picking your brain and seeing if you’d join us in a project

Kia ora lovely Sue,

I hope you are well. We really must catch up if youve got time next time Im up in Auckland. I cant believe I havent managed to yet. I would really like to hear how things are going with things in Auckland and the encouraging rumours I hear of a National beneficiary network.

Im acutely aware that while we can oppose the welfare reforms as strongly as possible. We dont really have a wide base of support in our opposition. Well obviously be speaking out against the changes as much as we can but I feel as if I also need to focus on trying to build bridges and campaigns to change the way people think about welfare.

Denise and I are currently planning a pilot Pecha Kucha tour to be completed by the end of June with meetings in Auckland, Hamilton, Wellington, Paekakariki, Nelson, Christchurch, and Dunedin. You can find out more about the Pecha Kucha (small talks) format here: http://en.wikipedia.org/wiki/Pecha_Kucha

We’re planning on having up to ten short presentations covering a range of perspectives – the basic unifying factor being the human and economic impacts of the government’s pursuit of a low wage economy including the impacts of welfare reforms.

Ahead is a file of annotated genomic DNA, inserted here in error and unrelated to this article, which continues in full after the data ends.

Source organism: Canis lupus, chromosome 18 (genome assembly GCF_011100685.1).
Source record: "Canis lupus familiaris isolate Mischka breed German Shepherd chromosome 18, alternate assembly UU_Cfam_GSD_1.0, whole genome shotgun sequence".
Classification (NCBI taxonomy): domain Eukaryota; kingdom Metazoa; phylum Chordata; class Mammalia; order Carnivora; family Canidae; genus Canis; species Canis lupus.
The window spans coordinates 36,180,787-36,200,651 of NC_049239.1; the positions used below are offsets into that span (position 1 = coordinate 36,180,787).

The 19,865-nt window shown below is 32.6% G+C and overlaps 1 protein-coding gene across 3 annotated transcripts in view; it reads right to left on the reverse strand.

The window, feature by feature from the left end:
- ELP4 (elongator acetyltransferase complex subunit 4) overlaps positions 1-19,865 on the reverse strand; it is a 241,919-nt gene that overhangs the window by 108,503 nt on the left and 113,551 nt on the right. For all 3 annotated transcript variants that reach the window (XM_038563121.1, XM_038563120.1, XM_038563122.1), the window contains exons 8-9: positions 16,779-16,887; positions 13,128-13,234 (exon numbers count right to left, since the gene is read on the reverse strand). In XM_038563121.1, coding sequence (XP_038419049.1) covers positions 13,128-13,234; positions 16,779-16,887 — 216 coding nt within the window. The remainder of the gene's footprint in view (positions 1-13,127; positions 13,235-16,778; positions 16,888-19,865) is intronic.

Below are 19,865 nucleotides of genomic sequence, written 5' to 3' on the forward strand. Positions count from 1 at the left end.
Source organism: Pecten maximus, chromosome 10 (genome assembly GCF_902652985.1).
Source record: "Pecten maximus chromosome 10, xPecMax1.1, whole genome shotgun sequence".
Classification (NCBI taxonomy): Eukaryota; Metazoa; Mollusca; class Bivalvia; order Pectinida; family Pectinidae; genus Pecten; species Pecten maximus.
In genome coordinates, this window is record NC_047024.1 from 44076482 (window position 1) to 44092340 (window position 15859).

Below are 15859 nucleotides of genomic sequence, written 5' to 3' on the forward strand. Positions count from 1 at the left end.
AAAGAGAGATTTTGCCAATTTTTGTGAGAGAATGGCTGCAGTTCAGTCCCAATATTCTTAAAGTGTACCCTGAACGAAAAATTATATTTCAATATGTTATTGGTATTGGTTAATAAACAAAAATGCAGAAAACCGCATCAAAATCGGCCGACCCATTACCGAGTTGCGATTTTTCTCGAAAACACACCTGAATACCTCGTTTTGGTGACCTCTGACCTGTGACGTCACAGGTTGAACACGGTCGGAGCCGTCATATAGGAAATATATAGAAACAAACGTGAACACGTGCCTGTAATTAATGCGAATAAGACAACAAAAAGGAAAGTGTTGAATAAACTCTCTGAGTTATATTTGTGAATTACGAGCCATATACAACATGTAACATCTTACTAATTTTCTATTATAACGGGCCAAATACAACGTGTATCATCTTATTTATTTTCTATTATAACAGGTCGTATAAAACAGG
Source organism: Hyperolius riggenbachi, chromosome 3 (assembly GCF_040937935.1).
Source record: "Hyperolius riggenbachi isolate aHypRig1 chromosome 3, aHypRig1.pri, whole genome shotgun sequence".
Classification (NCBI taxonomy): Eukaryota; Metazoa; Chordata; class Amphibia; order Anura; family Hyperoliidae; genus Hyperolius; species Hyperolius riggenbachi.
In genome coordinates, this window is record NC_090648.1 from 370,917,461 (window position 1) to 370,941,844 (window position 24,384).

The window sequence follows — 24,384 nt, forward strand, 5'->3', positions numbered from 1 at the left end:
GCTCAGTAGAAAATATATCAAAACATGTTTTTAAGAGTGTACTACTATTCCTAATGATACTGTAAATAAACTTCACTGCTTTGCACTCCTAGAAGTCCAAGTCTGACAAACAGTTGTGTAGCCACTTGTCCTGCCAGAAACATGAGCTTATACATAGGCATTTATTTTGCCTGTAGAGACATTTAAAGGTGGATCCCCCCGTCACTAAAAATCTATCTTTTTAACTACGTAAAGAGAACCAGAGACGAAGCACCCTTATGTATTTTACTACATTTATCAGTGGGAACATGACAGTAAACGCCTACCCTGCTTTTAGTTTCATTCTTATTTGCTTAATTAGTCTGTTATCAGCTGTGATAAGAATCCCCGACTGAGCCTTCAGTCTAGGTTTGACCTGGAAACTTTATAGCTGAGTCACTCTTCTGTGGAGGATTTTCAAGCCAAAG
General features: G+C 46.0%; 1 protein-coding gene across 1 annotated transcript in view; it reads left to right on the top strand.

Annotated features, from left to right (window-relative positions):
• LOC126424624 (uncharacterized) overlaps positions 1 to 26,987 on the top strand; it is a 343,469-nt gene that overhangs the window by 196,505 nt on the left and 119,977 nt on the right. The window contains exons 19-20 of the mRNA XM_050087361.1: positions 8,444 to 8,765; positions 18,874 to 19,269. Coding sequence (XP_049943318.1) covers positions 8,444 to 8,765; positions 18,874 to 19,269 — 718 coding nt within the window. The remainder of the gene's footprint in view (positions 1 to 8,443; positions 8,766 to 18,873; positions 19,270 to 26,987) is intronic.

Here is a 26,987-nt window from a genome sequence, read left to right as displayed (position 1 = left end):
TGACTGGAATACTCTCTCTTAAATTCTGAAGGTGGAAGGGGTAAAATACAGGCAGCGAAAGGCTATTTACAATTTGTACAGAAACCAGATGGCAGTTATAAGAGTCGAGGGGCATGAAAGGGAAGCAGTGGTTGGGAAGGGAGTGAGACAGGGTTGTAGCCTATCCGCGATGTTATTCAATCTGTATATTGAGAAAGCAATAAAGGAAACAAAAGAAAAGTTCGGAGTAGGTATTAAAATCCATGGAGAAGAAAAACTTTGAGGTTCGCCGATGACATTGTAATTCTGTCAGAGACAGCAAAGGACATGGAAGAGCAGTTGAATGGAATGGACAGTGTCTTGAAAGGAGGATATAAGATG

We hope to have people talking about the impact of changes for people with disabilities, mental health issues, women, young people, children, new migrants, Maori and Pacifica as well as presentations considering the impact of the 90 day rule, welfare reform, changes to immigration policy for skilled migrants, and squeeze on funding for community agencies and government spending priorities in overview. We would do a final summary presentation connecting the dots between presentations. Having a range of presenters will hopefully mean we can guarantee an audience and wider advertising through your networks. Im particularly keen to establish the links between welfare reform and employment law and economic reforms and to try to get the unions working more in solidarity.

Weve set the following dates:

26 April Paekakariki

3 May – Wellington

14 May Auckland

16 May Hamilton

7 June Christchurch

8/9 June Nelson

18 June Dunedin